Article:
There's three main sections to the house on the rock; the original house which was built as an artist's retreat, the old American street, and then a large room of.. stuff.


All the instruments are automated, so you put a quarter in and then it plays some music (and yes, every thing is lit up in a special Amsterdam-red).


There's a massive room of just random stuff.  I don't even know what most of it was.


The largest musical display was this full orchestra:


And for American Gods fans, here is the famous carousel.  I believe it's the world's biggest:


And just for fun:


The whole place is a complete sensory overload, and takes around four hours to get around.  There's load that I didn't picture, like the replica American street, or the giant blue whale being attacked by a squid - that's about four stories high.



Manifold and Exhaust

I had the car booked in to have the new manifold fitted and exhaust fabricated.  I didn't want anything too loud, so opted for a 2.5" stainless system with two mufflers.

Unfortunately the exhaust shop didn't reconnect the coolant sensor, leading to a poor running, impossible to drive car.  The exhaust shop couldn't work out what happened, so I ended up having to get it towed to another garage and fixed.

Here's some shots of the finished product:


And what exhaust post would be complete without a video?


The idle on the car has been sticking on deceleration, which a bit of research indicates the Boost Control Deceleration Device is a likely culprit.  I scored a replacement throttle body from eBay for $15:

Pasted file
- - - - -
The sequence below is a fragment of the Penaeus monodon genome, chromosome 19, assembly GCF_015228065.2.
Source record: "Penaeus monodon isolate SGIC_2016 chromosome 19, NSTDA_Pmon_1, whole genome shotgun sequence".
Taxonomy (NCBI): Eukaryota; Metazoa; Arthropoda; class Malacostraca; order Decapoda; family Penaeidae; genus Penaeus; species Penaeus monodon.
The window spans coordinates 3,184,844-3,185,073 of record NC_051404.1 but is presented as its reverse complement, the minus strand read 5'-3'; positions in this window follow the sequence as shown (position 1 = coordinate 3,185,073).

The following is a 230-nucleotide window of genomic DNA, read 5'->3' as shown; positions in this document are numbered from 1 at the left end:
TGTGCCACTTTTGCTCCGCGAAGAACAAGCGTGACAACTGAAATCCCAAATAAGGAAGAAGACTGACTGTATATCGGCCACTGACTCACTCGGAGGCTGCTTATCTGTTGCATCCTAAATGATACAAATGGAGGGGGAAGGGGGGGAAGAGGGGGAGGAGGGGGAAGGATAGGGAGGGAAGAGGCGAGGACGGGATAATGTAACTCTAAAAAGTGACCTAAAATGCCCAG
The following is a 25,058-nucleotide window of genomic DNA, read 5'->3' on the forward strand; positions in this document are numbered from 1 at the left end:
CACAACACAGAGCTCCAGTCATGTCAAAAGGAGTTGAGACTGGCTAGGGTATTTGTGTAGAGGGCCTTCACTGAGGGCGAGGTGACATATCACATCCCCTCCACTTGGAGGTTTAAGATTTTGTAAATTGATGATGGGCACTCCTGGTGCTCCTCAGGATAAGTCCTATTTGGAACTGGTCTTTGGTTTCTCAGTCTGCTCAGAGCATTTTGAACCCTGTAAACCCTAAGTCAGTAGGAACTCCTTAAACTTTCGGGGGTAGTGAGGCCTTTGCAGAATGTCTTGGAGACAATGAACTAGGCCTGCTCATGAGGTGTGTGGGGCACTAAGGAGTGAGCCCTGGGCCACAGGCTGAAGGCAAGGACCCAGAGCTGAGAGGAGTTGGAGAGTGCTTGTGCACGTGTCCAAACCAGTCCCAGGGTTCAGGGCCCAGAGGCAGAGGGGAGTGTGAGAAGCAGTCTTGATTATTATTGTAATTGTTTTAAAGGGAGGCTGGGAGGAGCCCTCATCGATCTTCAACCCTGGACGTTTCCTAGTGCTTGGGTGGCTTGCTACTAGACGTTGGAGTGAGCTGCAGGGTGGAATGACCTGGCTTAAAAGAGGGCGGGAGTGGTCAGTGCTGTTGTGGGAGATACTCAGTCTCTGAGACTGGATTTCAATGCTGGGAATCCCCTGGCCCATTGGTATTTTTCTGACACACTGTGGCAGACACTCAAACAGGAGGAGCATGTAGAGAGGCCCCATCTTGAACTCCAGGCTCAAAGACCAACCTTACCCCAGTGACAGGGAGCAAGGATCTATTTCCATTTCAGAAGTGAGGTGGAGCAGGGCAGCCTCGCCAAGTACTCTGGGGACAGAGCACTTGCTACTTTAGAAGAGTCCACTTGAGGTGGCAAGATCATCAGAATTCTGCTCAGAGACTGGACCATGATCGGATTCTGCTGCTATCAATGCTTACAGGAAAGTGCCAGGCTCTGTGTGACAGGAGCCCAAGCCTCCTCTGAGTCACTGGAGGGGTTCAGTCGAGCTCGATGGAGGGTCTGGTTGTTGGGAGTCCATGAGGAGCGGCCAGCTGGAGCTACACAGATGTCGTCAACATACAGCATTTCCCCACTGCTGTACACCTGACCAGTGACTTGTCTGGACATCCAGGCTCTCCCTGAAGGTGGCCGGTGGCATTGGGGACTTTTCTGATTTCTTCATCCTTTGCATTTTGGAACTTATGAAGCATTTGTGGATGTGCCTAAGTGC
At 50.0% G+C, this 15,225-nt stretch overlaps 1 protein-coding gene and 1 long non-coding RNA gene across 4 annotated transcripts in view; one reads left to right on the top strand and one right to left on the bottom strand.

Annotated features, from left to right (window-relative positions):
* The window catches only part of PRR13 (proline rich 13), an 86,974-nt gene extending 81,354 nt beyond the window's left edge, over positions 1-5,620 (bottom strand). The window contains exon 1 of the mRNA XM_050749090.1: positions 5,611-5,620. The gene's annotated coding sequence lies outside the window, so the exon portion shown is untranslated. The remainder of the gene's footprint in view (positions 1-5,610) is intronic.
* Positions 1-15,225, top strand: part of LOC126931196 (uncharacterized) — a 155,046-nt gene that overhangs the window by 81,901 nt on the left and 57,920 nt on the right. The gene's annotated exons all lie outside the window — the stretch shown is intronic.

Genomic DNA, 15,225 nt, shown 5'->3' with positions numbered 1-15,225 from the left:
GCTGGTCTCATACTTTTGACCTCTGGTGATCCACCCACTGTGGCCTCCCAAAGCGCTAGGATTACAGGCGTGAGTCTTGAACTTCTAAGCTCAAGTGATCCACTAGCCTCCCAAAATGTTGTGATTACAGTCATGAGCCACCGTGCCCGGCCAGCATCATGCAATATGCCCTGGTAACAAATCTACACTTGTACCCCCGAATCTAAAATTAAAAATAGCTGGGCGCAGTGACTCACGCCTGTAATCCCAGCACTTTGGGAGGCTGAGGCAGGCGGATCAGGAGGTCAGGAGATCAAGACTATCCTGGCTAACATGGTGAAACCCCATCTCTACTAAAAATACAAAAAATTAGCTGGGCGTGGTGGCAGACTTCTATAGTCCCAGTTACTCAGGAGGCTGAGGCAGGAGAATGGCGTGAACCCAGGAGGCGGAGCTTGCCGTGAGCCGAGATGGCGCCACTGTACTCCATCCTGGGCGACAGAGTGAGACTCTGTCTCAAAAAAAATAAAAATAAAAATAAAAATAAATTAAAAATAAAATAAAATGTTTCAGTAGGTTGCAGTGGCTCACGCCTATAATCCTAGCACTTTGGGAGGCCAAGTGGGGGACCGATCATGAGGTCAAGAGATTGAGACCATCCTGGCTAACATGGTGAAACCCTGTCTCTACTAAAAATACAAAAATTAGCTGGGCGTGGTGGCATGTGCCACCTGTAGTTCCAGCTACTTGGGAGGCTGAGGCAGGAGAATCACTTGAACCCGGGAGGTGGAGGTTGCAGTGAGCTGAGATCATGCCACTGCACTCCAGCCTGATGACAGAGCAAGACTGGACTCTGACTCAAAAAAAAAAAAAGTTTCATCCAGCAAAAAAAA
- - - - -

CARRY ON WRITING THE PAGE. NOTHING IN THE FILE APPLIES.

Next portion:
The BCDD is the valve on the bottom.  Three screws later:


And fitted (it's in there, I promise):


That appears to have cured the deceleration issue.  I removed the dashpot as well to avoid any interference that it might cause.  Unfortunately now the throttle is sticking open a little bit, and I'm kicking myself for not cleaning the throttle body out whilst it was off the car.

Sunday, June 18, 2017

EGR Plate and Manifold

I'd been interested in cleaning up the engine bay for a little while to get rid of some of the multitude of vacuum lines and eliminate some potential sources of air leaks.

No before picture, as I was too busy also draining the oil for the second time in a week to try and eliminate some of the valve train noise.  Now replaced with a new K&N filter and 5 quarts of Royal Purple 10w30.  Engine seems a lot happier now!

Anyway, EGR plate fitted - I couldn't shift the bolts for the pipe underneath, but the studs came out easily enough for the EGR valve.


Whilst I was there, I was looking for some of the causes of rattling.  Spotted this on the exhaust manifold:


I don't know if this is intentional or not - there's about 10mm gap in the manifold flange and the nut was missing from the stud.  It sounds like it's blowing pretty heavily as well, so...


That's a 6-1 manifold with a 2.5" collector, ceramic coated.  The welds aren't the prettiest, but it seems fairly good quality.  Because I have a 1978 with the round manifold ports, there really is very little choice available.

I'm happy with it, so I'm going to arrange the car going into the shop to get a new 2.5" stainless exhaust fabricated.